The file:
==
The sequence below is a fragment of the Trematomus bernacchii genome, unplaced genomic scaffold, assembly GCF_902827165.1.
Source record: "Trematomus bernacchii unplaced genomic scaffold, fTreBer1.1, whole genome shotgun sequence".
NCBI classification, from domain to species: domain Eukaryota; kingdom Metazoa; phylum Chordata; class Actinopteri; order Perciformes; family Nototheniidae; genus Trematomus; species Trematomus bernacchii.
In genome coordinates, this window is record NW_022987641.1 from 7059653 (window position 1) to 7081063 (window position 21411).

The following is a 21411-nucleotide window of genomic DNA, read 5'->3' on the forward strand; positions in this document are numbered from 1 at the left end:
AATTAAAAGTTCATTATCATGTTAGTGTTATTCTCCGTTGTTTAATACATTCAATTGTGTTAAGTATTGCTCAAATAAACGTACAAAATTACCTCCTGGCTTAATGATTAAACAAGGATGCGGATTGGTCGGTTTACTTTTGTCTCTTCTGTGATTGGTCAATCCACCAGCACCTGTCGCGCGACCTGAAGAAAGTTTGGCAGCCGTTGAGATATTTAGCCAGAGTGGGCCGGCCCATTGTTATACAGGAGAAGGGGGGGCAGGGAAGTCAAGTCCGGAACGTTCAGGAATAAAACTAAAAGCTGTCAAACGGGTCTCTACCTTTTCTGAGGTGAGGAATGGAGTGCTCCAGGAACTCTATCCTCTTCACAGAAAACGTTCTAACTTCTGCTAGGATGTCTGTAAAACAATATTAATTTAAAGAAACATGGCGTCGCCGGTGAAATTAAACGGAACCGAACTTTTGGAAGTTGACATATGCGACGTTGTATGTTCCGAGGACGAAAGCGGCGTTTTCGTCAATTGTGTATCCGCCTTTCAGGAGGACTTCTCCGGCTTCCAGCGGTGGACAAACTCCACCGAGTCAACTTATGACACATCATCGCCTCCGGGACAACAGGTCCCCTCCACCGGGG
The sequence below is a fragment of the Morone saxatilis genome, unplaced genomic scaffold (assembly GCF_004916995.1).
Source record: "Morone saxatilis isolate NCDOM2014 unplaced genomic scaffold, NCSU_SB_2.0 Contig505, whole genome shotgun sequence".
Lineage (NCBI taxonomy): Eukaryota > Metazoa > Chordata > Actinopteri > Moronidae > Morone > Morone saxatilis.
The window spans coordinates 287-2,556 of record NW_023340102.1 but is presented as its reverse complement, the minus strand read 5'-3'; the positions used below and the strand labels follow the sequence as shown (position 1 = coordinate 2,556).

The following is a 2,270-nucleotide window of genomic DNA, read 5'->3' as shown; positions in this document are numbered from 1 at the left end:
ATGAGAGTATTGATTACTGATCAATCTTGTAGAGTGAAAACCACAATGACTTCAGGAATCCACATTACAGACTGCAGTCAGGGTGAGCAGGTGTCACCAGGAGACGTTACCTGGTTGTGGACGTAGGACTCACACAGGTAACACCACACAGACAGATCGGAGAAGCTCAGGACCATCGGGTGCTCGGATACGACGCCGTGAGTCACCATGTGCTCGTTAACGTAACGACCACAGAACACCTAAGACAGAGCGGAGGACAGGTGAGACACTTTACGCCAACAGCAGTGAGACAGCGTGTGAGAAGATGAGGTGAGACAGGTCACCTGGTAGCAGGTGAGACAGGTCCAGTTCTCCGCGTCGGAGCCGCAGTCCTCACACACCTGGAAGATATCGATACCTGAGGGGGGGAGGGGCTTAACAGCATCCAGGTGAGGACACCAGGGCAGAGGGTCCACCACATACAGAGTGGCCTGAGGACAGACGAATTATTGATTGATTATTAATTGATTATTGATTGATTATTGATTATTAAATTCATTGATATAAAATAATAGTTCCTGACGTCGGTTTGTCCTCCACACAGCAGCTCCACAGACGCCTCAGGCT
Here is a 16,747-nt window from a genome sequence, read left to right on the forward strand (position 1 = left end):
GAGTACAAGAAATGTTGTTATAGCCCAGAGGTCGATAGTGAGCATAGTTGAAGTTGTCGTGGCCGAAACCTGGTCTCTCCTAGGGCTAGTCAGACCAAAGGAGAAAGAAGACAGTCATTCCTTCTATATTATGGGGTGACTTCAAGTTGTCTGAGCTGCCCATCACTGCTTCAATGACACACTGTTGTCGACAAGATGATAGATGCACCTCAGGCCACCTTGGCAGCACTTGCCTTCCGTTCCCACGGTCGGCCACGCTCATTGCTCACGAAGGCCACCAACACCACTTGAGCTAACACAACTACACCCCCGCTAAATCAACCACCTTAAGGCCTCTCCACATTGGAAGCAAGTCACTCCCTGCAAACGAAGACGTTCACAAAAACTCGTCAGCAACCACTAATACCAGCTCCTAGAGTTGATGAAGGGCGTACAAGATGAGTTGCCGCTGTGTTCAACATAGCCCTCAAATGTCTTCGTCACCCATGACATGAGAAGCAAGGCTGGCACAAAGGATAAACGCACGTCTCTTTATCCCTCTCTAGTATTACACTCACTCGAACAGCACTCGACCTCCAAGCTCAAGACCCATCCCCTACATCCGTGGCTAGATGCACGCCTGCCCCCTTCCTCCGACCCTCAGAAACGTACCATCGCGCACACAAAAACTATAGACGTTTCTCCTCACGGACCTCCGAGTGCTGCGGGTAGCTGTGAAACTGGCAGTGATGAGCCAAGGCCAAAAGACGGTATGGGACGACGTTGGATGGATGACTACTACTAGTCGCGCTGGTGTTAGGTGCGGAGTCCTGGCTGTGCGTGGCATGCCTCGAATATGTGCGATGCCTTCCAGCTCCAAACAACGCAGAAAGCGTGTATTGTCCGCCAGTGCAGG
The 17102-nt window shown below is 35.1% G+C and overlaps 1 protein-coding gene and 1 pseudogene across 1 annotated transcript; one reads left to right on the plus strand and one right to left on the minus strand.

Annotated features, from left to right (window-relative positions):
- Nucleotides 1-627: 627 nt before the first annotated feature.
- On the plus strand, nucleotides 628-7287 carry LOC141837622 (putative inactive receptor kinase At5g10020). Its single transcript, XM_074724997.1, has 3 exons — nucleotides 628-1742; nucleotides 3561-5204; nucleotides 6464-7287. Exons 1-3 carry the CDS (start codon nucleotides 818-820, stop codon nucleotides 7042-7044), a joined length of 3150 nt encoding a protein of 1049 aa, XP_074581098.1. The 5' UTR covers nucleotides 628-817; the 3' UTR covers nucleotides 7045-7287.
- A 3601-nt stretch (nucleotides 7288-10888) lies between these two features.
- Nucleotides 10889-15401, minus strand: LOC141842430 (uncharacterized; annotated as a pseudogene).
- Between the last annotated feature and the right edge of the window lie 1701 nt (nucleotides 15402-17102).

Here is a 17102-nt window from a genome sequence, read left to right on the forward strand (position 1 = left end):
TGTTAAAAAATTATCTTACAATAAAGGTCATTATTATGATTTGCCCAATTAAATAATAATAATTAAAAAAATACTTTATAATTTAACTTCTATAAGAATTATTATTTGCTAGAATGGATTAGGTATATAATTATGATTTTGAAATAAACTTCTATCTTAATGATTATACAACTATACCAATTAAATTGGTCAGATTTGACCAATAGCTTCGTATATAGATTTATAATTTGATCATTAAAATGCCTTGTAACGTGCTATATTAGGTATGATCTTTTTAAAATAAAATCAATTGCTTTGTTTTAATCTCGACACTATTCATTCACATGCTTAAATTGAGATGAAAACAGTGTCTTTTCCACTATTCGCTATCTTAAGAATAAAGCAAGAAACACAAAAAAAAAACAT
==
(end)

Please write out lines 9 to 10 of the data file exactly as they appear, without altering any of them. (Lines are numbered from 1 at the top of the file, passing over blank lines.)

Lineage (NCBI taxonomy): Eukaryota > Metazoa > Chordata > Actinopteri > Moronidae > Morone > Morone saxatilis.
The window spans coordinates 287-2,556 of record NW_023340102.1 but is presented as its reverse complement, the minus strand read 5'-3'; the positions used below and the strand labels follow the sequence as shown (position 1 = coordinate 2,556).